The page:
point zero

"potential" target window 255 read/write delay values X X X X X X X X X

X

"failing" point "passing" point

Figure 3. A working window

i.MX51, Rev. 0.1 8 Preliminary—Subject to Change Without Notice Freescale Semiconductor

Delay line calibration

The target window is selected by taking the largest working window that was found. This is done for read (per each byte) and for write, as shown in Figure 4.
point zero write delay values

255

read delay values

selected target read window

selected target write window

255

Figure 4. Selecting the target window

The estimated number of iterations is as follows: Assuming "point zero" is between DLY_ABS_OFFSET_# value of 50 to 60. Hence there are total of ~200 (out of 255) valid values. When we use the "typical" check function we skip 5 each time, therefore there are ~40 values to check per each delay line. When checking a read delay value, we search write delay values till we find a successfull access. This means that maximum of 40 write delay values will be searched (in case of failure). In other cases, the number could be much less. Therefore, for the target read window, the maximum number of iterations is: 40 (write delay) x 40 (read delay) x number_of_bytes For 4 bytes we get: 1600x4=6400 Afterwards, for the target write window there additional 40 iterations, hence the "typical" function is being invoked less than 6440 times. Assuming there will be around 100 values in the target write window, the "aggressive" check function will be invoked 100 times.
i.MX51, Rev. 0.1 Freescale Semiconductor Preliminary—Subject to Change Without Notice 9

DQS gating calibration

2.3.2.2

Finding "read" delay value

The read delay values are calibrated after the write values were found and programmed in DLY_ABS_OFFSET_5. Hence, it is assumed that data is written correctly and the failures are due to improper read delay values. The following steps are used to find the delay values for the read delay lines: 1.For byte0, go through all values from the target read window, found in step 3 of the detailed description in section 1 for finding the write delay value (detailed description) . Beginning at start point -4 till the end point +4, increase the value of DLY_ABS_OFFSET_1 by 1 each time and invoke the "aggressive" check function with selection of byte0 only. This provides the true read window for DQS 0. 2.Repeat step 1 for each byte. 3.Check that the windows that are found are wide enough. If all values are valid, continue to the next step. If the windows that were found are too narrow, try the calibration on few different parts. If the issue persists on multiple parts, there may be a problem with the board design. 4.The center of each window is calculated and used as the newly calculated DLY_ABS_OFFSET_# values for the read delay lines.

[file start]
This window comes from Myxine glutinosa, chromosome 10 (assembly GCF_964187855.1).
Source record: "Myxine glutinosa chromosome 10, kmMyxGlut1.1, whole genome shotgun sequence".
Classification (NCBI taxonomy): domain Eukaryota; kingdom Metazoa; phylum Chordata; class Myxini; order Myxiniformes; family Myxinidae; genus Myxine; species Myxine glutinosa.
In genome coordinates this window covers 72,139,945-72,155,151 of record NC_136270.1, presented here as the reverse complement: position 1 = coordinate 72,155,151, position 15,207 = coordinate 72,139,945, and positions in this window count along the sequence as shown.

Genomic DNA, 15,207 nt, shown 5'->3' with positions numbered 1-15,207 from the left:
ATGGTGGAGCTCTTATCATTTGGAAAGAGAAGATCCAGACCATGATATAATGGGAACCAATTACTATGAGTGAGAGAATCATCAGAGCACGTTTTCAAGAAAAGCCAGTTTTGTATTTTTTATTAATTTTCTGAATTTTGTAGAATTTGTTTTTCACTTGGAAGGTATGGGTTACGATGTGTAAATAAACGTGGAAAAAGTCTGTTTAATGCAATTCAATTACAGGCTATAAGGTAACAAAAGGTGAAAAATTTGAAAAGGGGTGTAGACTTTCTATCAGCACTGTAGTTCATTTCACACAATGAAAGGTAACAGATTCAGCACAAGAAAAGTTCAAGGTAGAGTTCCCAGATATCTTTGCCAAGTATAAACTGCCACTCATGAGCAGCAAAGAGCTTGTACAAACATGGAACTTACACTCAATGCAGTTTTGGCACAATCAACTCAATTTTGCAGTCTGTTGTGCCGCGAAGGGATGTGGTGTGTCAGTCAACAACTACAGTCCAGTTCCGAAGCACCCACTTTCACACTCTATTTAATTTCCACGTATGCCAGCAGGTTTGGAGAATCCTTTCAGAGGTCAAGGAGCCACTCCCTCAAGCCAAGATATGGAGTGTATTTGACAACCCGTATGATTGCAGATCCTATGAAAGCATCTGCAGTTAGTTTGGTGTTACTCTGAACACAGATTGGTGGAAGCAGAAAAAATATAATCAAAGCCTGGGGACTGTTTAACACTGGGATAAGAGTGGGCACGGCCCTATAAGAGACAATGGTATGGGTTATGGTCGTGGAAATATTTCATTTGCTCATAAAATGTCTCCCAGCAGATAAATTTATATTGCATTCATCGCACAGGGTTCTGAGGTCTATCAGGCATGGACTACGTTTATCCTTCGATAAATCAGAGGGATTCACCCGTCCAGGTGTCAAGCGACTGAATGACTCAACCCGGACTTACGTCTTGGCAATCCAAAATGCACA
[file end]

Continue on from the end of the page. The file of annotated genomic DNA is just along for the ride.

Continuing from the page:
The estimated number of iterations is as follows: Assuming there will be around 100 values per each target read window, the "aggressive" check function will be invoked around 400 times. Once all of the 5 delay values are known, the calibration process is finished and the FRC_MSR bit can be set back to 0.

3

DQS gating calibration

The purpose of the DQS gating calibration is to align the rise of the internal DQS gating signal to be in the preamble period of the incoming DQS burst. When differential mode is used for the DQS lines when using DDR2 memories, no pull up/down are applied to the DQS lines. Therefore, the value of the DQS line is 'high z' in non-active periods. In Figure 5 the DQS is propagated as 'high z' into the design since the enable signal is raised too early. In Figure 6, the DQS signal is wrapped by the DQS enable signal.

i.MX51, Rev. 0.1 10 Preliminary—Subject to Change Without Notice Freescale Semiconductor

DQS gating calibration

high 'z'

preamble period

DQS DQS enable

Figure 5. DQS gating - DQS enable is not aligned

high 'z'

preamble period

DQS DQS enable

Figure 6. DQS gating - after calibration

During the DQS gating calibration procedure, the DQS enable signal is moved around (with resolution of a quarter cycle of the DDR clock period) to get the delay that is required to properly wrap the DQS signal. The calibration is done for each of the 4 DQS read signals. Part of the delay is commonly configured for all, but fine tuning is done for each line separately. The example code of the DQS gating calibration can be found in compass at: TBD - place the location here.

3.1

DQS gating register

The delay parameters of the gating signals for the 4 read DQS lines are configured in ESDGPR register (General Purpose Register) at address: 0x83fd9034 of the ESDCTLv2 module. ESDGPR[31] - DIG_EN bit: DQS in enable bit. This bit must be set when using differential DQS signals. ESDGPR[30:29] - DIG_CYC: Delay in cycles, common to all 4 DQS lines. ESDGPR[28:27] - DIG_QTR: Delay in cycles, common to all 4 DQS lines. ESDGPR[26:25] - DIG_OFF0: Delay in cycles for DQS 0. ESDGPR[24:23] - DIG_OFF1: Delay in cycles for DQS 1.
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DQS gating calibration

ESDGPR[22:21] - DIG_OFF2: Delay in cycles for DQS 2. ESDGPR[20:19] - DIG_OFF3: Delay in cycles for DQS 3. Register ESDCTMISC[1] - RST bit (at address 0x83fd9034) is used to reset the ESDCTLv2 module during the calibration of the DQS gating signals.

3.2

Calculation of delay parameters for the DQS gating